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Google Maps Hacks

Google Maps Hacks [Kindle Edition]

Rich Gibson , Schuyler Erle
3.0 out of 5 stars  See all reviews (1 customer review)

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Product Description

Product Description

Want to find every pizza place within a 15-mile radius? Where the dog parks are in a new town? The most central meeting place for your class, club or group of friends? The cheapest gas stations on a day-to-day basis? The location of convicted sex offenders in an area to which you may be considering moving? The applications, serendipitous and serious, seem to be infinite, as developers find ever more creative ways to add to and customize the satellite images and underlying API of Google Maps.

Written by Schuyler Erle and Rich Gibson, authors of the popular Mapping Hacks, Google Maps Hacks shares dozens of tricks for combining the capabilities of Google Maps with your own datasets. Such diverse information as apartment listings, crime reporting or flight routes can be integrated with Google's satellite imagery in creative ways, to yield new and useful applications.

The authors begin with a complete introduction to the "standard" features of Google Maps. The adventure continues with 60 useful and interesting mapping projects that demonstrate ways developers have added their own features to the maps. After that's given you ideas of your own, you learn to apply the techniques and tools to add your own data to customize and manipulate Google Maps. Even Google seems to be tacitly blessing what might be seen as unauthorized use, but maybe they just know a good thing when they see one.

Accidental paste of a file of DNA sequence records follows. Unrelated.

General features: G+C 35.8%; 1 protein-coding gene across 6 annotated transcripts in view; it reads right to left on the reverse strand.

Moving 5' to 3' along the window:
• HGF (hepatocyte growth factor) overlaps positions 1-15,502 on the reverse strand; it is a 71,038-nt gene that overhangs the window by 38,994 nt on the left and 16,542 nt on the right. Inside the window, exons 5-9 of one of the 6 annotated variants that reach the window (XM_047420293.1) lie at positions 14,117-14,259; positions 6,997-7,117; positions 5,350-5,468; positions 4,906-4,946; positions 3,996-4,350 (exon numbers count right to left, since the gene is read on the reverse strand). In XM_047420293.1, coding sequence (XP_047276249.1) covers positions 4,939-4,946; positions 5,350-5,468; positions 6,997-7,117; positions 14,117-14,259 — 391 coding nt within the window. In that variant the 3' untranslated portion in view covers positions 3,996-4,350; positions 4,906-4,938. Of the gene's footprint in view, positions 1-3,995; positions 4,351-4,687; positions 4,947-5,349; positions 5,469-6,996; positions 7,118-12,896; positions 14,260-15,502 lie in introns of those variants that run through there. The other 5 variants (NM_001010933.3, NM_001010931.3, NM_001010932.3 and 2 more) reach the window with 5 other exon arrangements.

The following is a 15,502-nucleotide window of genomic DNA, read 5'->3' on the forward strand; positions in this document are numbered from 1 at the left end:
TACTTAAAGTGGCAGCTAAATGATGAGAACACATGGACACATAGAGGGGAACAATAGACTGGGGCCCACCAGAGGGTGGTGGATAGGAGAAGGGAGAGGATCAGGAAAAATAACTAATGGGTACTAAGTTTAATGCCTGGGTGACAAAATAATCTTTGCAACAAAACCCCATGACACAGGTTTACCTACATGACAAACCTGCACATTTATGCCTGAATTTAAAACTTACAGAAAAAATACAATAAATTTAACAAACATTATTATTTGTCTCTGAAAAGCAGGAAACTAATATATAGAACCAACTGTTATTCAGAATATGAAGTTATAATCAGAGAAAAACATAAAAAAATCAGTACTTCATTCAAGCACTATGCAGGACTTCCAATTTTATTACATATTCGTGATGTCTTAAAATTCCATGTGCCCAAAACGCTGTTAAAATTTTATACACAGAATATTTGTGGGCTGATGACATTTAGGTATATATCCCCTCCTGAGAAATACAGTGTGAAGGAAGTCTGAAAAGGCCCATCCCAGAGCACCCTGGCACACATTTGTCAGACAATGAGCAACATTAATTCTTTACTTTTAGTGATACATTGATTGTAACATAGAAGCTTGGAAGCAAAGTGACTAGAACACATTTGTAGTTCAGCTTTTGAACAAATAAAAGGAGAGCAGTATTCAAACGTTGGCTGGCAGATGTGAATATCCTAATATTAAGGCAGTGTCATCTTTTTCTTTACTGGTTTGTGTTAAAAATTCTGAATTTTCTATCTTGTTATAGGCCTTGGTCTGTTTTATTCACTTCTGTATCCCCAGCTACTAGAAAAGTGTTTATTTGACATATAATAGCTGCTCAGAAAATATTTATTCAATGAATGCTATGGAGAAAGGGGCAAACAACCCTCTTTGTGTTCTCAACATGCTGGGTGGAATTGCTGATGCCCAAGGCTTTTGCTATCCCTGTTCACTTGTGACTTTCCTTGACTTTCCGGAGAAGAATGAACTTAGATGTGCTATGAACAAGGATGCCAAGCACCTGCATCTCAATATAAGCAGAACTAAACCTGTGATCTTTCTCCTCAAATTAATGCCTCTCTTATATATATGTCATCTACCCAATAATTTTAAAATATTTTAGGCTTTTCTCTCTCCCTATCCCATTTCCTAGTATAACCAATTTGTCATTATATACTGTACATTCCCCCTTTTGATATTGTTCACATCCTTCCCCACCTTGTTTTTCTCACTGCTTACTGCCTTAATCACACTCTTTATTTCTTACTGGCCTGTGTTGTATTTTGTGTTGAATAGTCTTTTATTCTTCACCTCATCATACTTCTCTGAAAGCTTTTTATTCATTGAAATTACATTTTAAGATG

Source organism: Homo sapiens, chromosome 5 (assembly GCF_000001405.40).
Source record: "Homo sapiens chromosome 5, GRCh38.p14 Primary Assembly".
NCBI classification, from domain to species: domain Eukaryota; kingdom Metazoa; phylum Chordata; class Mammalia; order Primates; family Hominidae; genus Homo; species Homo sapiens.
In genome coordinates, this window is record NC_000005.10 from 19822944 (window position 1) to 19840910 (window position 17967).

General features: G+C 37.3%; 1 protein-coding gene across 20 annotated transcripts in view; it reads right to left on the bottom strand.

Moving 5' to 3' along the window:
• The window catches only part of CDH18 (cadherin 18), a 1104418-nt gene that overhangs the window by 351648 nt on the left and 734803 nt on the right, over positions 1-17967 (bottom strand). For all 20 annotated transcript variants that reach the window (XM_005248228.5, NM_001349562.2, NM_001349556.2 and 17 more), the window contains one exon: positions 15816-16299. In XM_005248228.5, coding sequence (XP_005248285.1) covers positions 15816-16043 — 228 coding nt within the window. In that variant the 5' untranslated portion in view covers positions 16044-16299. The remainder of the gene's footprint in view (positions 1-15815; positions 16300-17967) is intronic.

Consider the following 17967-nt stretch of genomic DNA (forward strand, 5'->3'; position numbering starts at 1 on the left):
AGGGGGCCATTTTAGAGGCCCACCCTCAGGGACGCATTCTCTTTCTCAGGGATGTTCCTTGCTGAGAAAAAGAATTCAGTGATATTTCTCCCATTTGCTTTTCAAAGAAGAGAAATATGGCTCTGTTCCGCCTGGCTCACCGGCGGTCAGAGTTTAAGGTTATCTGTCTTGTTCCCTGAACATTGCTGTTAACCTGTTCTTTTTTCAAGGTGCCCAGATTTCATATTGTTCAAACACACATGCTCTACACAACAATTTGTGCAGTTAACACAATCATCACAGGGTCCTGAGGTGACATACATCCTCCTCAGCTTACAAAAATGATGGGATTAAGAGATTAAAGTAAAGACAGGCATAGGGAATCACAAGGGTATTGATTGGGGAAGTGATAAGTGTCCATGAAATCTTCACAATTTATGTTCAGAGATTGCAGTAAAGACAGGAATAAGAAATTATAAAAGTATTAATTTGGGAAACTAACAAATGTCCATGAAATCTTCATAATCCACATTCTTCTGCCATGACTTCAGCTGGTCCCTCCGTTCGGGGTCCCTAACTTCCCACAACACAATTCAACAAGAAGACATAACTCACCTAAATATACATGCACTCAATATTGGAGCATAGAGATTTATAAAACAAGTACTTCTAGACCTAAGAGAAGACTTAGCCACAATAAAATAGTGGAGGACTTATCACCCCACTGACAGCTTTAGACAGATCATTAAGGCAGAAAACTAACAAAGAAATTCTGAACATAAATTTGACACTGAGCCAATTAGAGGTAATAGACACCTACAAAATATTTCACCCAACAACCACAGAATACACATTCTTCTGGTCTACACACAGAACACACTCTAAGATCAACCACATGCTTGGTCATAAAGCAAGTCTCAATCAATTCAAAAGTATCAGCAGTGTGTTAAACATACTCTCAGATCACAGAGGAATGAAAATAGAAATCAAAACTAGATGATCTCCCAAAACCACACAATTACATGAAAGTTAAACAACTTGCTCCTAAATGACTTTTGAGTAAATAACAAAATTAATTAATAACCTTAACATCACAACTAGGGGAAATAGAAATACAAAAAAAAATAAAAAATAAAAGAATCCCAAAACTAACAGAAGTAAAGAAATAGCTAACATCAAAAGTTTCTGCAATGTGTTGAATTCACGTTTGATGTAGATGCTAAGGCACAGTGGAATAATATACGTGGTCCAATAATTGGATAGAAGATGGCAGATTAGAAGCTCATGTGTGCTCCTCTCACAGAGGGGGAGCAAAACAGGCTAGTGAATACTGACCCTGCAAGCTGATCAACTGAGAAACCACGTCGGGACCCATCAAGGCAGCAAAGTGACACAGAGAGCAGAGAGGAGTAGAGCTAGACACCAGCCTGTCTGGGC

With the tricks and techniques you'll learn from Google Maps Hacks, you'll be able to adapt Google's satellite map feature to create interactive maps for personal and commercial applications for businesses ranging from real estate to package delivery to home services, transportation and more. Includes a foreword by Google Maps tech leads, Jens and Lars Rasmussen.

Product details

  • Format: Kindle Edition
  • File Size: 28746 KB
  • Print Length: 370 pages
  • Simultaneous Device Usage: Unlimited
  • Publisher: O'Reilly Media; 1 edition (13 Jun 2014)
  • Sold by: Amazon Media EU S.à r.l.
  • Language: English
  • ASIN: B00KZ1X092
  • Text-to-Speech: Enabled
  • X-Ray:
  • Average Customer Review: 3.0 out of 5 stars  See all reviews (1 customer review)
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Most Helpful Customer Reviews
2 of 11 people found the following review helpful
3.0 out of 5 stars For command line jockeys everywhere 1 Aug 2007